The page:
This page is intended to describe some of the not-so-obvious features available in the new Windows-compatible SCUMM engine that I wrote. Currently this engine is shipping in the following forms:
- the U.K. LucasArts Entertainment Pack contains updated versions of Sam & Max Hit the Road and Full Throttle (note that The Dig, which is also included, uses an older engine)
- the Armed & Dangerous Preview Disk includes the updated version of Sam & Max Hit the Road ; however, there is a mastering error on the disk that has the last 16MB of the "MONSTER.SOU" file set to zeros, which means you will lose sound when you hit the circus tent
If you're interested in seeing these updated games come to the U.S., or if you're interested in seeing more, email LucasArts and tell them! Because quite frankly, I'd love to get all the classic SCUMM games up and running on modern systems.
By default, the games will come up in full screen mode. The first cool feature is that you can also run the games in a window. To toggle between full screen and window mode, just hold down the Alt key and hit Enter.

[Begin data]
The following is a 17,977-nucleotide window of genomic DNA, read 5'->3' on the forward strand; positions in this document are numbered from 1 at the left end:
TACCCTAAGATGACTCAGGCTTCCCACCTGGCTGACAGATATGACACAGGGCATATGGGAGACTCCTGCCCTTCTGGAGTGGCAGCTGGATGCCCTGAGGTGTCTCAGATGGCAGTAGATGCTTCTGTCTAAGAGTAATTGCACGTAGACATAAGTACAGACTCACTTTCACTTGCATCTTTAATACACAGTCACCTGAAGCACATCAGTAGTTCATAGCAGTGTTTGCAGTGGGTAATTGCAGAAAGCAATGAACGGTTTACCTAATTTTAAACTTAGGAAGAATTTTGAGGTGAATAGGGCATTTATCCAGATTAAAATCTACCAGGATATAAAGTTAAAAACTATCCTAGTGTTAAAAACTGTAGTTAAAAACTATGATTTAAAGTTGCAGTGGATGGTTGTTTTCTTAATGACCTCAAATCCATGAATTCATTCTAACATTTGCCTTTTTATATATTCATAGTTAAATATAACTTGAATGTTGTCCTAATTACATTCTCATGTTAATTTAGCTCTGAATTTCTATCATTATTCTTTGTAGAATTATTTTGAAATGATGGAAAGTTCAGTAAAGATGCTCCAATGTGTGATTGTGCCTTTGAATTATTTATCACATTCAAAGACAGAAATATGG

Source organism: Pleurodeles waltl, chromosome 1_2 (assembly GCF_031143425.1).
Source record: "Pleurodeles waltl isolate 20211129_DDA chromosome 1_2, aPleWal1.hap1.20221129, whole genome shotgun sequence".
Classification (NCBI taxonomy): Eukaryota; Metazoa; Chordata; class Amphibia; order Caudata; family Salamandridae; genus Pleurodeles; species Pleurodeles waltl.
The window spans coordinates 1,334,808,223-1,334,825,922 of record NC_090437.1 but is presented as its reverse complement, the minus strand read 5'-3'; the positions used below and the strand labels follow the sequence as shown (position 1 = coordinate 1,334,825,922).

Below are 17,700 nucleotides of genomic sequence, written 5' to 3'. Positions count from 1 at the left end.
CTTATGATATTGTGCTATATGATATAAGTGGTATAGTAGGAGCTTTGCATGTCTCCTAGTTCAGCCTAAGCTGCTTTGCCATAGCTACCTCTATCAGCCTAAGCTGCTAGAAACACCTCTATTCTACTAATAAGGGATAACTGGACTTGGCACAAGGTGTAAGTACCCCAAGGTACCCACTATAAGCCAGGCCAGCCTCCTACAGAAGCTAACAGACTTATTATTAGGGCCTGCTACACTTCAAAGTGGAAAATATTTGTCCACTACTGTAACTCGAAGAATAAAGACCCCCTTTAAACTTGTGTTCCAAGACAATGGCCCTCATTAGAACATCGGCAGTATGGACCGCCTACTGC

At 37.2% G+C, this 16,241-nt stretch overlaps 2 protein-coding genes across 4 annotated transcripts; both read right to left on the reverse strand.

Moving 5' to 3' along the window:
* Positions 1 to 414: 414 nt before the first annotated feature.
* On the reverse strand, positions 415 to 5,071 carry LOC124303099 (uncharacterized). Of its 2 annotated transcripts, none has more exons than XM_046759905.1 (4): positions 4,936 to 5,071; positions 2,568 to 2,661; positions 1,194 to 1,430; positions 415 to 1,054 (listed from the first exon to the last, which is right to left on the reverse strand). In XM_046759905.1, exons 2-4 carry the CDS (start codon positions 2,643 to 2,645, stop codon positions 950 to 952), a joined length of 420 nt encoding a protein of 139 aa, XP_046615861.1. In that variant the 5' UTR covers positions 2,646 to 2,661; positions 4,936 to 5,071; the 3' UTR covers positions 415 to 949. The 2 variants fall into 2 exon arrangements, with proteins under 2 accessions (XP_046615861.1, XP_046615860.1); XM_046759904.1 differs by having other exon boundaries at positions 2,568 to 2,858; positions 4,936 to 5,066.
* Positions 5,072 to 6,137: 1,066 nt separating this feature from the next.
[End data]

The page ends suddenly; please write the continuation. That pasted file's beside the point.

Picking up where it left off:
Once you're in window mode, you can access the menu. Yes, there is a menu! It's just a little non-obvious, that's all. Right click on the title bar of the window and you should see it.
Let's go through all these options one by one.
As mentioned before, you can toggle in and out of full screen mode by holding down the Alt key and hitting Enter. Full screen mode normally runs at 640x480 in 16-bit color mode (however, see the section below on Never Switch Resolutions for an exception to that rule). When in full screen mode, you can use standard Windows key combinations, like Alt-Tab or the Windows key to switch to other running programs. When you switch to another program, the games will minimize to a button on your task bar. Just click on that button to bring them back and continue playing. You'll also notice that the games will pause automatically when you do this.